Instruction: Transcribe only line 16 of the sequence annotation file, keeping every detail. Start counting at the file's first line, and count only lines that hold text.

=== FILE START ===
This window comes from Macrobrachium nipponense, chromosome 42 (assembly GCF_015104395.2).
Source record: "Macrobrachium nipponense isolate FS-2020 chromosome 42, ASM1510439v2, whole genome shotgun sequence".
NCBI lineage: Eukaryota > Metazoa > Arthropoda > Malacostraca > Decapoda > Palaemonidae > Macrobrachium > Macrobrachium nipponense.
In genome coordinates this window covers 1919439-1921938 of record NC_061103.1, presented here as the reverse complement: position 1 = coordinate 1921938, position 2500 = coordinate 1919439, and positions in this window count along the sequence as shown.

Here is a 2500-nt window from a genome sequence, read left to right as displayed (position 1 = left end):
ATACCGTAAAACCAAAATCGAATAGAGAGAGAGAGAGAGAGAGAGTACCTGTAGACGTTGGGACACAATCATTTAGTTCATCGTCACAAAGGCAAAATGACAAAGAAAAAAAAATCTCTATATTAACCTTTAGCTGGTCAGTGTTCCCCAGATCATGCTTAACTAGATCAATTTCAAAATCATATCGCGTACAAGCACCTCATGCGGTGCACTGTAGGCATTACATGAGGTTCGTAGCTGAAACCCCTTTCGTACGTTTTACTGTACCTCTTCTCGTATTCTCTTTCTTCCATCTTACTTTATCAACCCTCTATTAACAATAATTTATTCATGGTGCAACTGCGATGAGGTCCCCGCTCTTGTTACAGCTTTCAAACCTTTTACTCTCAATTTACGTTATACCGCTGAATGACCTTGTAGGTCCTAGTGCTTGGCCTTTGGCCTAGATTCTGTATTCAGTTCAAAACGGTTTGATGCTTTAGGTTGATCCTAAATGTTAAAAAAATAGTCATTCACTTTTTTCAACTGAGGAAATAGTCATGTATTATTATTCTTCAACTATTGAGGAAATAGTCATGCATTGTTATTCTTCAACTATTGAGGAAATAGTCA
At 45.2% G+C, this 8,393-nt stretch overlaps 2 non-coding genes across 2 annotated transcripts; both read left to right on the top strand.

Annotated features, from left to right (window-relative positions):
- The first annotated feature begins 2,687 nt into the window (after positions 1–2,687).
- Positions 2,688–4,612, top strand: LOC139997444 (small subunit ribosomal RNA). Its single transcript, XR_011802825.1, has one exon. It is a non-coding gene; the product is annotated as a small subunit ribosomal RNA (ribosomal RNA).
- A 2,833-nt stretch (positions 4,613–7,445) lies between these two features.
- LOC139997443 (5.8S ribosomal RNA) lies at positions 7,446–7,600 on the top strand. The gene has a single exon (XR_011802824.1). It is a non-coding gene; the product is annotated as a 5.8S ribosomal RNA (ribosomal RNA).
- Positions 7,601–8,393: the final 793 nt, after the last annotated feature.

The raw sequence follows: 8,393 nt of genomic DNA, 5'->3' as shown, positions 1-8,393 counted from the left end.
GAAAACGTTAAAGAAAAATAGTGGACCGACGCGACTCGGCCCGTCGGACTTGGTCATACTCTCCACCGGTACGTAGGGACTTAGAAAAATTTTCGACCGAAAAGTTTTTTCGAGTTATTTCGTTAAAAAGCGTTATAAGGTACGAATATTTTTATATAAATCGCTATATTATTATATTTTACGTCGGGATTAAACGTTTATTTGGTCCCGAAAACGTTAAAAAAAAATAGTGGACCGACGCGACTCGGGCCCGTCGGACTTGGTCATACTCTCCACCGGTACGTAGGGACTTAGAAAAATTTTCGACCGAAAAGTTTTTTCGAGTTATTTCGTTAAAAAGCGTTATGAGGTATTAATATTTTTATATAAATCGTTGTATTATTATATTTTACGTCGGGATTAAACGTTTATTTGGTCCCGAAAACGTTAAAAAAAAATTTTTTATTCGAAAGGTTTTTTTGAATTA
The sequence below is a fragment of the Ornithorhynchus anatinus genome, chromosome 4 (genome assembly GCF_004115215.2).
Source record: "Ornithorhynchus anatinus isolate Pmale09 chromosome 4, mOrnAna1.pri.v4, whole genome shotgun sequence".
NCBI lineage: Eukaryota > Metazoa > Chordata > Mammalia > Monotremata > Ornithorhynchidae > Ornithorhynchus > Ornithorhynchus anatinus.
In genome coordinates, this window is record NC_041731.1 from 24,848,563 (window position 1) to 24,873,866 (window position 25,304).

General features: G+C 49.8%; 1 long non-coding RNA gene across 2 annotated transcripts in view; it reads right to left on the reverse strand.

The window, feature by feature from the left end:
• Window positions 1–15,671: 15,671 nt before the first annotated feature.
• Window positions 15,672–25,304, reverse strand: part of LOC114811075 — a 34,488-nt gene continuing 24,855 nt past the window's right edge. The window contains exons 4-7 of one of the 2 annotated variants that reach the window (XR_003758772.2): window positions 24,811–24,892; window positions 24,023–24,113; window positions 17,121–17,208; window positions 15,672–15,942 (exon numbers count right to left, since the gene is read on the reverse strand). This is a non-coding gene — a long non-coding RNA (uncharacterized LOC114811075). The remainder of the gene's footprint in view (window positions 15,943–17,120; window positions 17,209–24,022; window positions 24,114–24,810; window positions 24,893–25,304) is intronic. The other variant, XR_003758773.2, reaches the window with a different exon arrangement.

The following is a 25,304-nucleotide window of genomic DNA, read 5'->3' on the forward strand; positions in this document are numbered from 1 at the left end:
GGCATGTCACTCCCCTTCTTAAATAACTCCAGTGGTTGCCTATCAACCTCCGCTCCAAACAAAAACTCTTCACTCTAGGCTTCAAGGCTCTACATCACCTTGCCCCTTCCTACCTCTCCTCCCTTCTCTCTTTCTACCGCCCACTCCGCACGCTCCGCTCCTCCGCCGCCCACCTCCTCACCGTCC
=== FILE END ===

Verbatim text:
The sequence below is a fragment of the Ornithorhynchus anatinus genome, chromosome 4 (genome assembly GCF_004115215.2).